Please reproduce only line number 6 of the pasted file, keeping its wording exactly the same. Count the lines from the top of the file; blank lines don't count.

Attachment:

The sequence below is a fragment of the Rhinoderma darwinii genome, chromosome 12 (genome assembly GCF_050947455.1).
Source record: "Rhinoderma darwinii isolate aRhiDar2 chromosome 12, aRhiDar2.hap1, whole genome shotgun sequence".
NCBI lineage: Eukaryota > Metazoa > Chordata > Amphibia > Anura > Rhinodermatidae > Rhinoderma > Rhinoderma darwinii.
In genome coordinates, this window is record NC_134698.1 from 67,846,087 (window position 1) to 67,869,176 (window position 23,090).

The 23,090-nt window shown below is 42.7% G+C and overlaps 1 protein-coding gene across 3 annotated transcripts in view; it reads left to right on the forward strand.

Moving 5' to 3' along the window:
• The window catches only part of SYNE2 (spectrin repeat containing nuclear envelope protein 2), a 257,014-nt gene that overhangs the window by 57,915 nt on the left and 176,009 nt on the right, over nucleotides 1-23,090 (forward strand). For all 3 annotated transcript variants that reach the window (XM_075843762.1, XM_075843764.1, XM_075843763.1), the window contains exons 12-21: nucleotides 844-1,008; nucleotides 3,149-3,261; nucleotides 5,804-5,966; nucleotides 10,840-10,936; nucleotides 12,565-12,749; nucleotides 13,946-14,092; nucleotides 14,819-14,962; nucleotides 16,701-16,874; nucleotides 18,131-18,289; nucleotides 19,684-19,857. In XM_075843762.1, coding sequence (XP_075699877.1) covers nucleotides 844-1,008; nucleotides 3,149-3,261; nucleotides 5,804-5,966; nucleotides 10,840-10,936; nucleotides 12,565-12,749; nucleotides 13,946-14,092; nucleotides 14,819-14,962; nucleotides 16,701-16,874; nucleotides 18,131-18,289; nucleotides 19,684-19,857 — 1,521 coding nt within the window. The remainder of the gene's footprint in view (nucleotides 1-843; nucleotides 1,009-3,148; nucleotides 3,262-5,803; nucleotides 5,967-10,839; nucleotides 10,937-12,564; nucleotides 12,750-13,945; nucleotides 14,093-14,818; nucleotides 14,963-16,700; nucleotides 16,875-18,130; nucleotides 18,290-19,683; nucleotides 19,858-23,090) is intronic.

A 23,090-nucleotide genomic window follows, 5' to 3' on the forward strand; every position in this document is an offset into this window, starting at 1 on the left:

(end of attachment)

Moving 5' to 3' along the window: